Home / Geopolitics / NATO-Russia standoff amidst Ukraine crisis bring back the fears of Global crisis

NATO-Russia standoff amidst Ukraine crisis bring back the fears of Global crisis

Over the last few years, Russia and NATO have been caught in something of a security trap, where neither trusts the other’s intentions and thus tries to build up more military power to deter its rival. Although both think of their actions as defensive, their enemy sees pure aggression—and the cycle dangerously repeats. Tensions skyrocketed between NATO and Russia following the annexation of Crimea from Ukraine in early 2014 and the backing of a separatist uprising in east Ukraine — a move that prompted a military conflict that is still unresolved. Russia’s war games and regular military exercises have struck fear in its neighbors, including Poland and the Baltics.


Jens Stoltenberg, secretary general of the North Atlantic Treaty Organization (NATO), said that Russia should withdraw all troops from war-torn Eastern Ukraine, where armed conflict between Moscow-backed separatists and Ukrainians has been ongoing for more than five years. “NATO states very clearly that Russia has a special responsibility to withdraw all their troops, all their officers,” Stoltenberg said while visiting Odesa, a port city on the Black Sea in Southern Ukraine.


A report by Atlantic Council Working Group, found irrefutable evidence of direct Russian military involvement in eastern Ukraine. It found that Russian training camps along the border are used to send military equipment and Russian soldiers into Ukraine. Further it found that a variety of Russian manufactured arms and munitions—not used by the Ukrainian military—have appeared in the hands of separatists, including shoulder launched surface-to-air missiles (MANPADS), various types of rocket launchers, anti-tank guided missiles, landmines, and various small arms.


Meanwhile, by mid-2018, NATO and the United States had deployed battle tanks, infantry fighting vehicles and other heavy weapons and around 4,500 soldiers in the three Baltic states and Poland, as well as several thousand armored troops in Eastern Europe to prevent Russian aggression.  As the media put it, ‘a company’s worth of equipment – enough for about 150 soldiers – would be stored in each of the three Baltic nations: Lithuania, Latvia and Estonia. Enough for a company or possibly a battalion – about 750 soldiers – would be located in Poland, Romania, Bulgaria and possibly Hungary’.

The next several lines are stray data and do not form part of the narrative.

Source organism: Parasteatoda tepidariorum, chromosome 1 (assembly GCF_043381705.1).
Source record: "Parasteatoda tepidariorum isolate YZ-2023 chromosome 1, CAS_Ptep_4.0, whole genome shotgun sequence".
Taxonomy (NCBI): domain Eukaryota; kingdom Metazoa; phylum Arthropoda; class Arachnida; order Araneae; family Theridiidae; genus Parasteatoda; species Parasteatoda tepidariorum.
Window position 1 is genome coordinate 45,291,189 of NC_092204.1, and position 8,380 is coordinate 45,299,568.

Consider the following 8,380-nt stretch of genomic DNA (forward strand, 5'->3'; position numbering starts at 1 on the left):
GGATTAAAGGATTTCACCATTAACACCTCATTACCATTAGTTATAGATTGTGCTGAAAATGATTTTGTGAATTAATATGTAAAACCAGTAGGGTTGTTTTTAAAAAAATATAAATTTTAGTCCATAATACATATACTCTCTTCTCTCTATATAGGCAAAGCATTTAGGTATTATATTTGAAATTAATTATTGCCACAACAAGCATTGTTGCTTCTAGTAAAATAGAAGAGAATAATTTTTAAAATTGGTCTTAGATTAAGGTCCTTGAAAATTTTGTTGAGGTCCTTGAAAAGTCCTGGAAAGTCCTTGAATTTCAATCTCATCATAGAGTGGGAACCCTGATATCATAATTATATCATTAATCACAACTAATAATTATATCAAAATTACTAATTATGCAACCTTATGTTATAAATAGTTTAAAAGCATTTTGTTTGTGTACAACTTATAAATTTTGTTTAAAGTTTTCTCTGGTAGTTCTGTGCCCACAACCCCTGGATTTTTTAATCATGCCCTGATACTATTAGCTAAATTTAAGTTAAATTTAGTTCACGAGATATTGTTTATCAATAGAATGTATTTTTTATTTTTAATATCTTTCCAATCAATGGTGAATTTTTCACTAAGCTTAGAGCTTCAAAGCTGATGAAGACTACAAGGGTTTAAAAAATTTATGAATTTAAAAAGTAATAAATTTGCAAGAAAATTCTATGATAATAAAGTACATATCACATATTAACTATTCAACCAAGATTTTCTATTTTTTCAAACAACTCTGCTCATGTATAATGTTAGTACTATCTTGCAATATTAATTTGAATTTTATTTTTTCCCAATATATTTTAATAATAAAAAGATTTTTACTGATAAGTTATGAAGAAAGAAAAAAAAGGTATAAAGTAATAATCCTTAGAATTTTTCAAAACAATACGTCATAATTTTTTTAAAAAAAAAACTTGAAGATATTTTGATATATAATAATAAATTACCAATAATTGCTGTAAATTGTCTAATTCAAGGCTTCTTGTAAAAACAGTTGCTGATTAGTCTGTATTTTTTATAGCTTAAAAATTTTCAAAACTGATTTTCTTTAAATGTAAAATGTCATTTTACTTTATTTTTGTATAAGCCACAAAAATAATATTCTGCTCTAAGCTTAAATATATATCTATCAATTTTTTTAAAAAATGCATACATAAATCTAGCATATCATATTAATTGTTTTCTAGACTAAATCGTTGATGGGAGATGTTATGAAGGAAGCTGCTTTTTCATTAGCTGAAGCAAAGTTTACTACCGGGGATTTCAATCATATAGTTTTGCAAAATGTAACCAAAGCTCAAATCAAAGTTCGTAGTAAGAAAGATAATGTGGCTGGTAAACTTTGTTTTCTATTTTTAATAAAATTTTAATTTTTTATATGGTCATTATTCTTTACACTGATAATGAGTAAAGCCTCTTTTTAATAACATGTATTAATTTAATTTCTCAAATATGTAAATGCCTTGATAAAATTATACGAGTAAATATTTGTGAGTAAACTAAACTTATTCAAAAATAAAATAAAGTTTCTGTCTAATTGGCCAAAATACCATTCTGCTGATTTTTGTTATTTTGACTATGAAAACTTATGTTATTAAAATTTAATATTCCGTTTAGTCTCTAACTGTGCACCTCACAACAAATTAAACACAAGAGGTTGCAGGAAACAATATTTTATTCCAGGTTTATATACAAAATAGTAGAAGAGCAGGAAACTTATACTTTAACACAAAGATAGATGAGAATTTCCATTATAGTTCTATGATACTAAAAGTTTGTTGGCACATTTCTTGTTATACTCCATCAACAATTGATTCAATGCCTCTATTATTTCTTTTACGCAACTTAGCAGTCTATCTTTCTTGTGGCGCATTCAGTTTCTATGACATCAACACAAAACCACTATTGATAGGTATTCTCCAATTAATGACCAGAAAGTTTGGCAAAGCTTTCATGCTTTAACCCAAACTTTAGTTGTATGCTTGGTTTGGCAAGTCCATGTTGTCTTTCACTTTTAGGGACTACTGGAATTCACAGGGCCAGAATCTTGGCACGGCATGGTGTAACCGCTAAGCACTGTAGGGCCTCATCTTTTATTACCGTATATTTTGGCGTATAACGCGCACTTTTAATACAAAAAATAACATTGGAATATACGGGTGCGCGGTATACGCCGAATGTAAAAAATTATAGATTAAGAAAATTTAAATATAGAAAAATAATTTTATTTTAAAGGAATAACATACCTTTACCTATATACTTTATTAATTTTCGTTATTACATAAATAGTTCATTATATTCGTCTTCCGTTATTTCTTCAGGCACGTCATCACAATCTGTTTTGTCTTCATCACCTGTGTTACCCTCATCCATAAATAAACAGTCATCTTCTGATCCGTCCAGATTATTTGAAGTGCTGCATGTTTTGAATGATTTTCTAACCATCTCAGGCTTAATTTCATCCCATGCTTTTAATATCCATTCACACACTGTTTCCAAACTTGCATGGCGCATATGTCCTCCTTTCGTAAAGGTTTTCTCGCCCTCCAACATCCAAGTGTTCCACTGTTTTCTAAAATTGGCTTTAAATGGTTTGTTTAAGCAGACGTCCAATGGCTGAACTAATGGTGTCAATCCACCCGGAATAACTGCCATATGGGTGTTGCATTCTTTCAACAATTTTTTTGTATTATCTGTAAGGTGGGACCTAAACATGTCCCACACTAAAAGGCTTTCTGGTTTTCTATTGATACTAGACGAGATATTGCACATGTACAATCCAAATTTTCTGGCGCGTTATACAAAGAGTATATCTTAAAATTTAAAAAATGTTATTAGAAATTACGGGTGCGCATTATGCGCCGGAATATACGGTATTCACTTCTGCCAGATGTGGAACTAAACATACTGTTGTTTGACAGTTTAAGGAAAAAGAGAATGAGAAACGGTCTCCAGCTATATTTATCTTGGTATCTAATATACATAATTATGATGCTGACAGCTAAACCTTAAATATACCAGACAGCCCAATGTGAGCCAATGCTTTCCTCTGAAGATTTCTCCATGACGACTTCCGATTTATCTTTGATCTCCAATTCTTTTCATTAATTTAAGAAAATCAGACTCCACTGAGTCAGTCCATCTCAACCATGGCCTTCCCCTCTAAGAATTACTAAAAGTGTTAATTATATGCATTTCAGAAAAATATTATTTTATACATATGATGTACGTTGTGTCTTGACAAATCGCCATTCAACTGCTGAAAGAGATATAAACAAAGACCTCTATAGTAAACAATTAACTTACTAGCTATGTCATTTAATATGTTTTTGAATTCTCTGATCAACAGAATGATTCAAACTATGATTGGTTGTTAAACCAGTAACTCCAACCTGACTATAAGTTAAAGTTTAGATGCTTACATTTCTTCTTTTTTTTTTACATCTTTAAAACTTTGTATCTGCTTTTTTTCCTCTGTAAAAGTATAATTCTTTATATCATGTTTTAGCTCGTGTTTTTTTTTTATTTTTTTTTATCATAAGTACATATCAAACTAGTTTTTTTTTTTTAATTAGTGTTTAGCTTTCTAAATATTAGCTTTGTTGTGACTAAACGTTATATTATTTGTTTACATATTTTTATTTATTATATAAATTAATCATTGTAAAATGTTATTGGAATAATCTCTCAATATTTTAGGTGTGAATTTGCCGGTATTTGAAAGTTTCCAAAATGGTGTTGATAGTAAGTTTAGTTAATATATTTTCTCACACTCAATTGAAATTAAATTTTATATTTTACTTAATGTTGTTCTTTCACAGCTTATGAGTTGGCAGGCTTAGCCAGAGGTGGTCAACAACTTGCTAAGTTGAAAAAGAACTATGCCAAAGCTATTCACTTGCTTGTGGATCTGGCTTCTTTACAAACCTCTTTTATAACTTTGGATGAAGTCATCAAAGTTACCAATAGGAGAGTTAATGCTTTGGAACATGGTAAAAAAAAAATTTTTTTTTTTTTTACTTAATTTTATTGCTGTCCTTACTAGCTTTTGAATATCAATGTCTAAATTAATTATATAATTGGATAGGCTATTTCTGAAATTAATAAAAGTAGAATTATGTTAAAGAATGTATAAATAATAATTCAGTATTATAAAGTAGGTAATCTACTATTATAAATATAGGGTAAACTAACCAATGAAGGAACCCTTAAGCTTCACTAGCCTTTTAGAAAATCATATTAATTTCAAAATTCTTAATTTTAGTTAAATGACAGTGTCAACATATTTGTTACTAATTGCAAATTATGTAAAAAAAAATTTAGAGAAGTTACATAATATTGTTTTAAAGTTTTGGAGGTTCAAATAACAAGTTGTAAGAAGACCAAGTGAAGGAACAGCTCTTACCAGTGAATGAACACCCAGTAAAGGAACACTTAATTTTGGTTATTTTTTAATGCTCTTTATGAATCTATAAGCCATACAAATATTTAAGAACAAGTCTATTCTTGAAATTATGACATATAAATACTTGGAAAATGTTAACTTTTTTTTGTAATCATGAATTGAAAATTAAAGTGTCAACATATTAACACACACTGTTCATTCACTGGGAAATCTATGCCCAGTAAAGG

That will also raise the stakes for Russia, which would surely see any increased buildup as an act of aggression.  “It is going to be the most aggressive step of Pentagon and NATO since the end of the last century’s Cold War,” the Russian media quoted Yuri Yakubov, the Coordinator of the Department of the General Inspectors of the Russian Defense Ministry, as saying. “And there will be nothing left for Russia but to build up its might and means at strategic western locations,” added the senior Defense Ministry official.


Russia reinforced its military along the perimeter of its Western border, including new tank, artillery and aviation units. The Russian Ground Forces’ guided missile brigade stationed in the westernmost Kaliningrad region were reequipped with the Iskander-M ballistic missile systems, Yakubov added, and Russia’s combined forces in Belarus will also be considerably reequipped.


NATO has been the subject of a number of statements from world leaders questioning its effectiveness, with French President Emmanuel Macron claiming the organisation was ‘brain-dead’ and US President Donald Trump criticising European contributions to the organisations. Relations within the organisation have also been strained by Turkey’s growing closeness to Russia and its decision to buy the Russian S-400 Air Defence system, resulting in the country’s expulsion from the F-35 programme.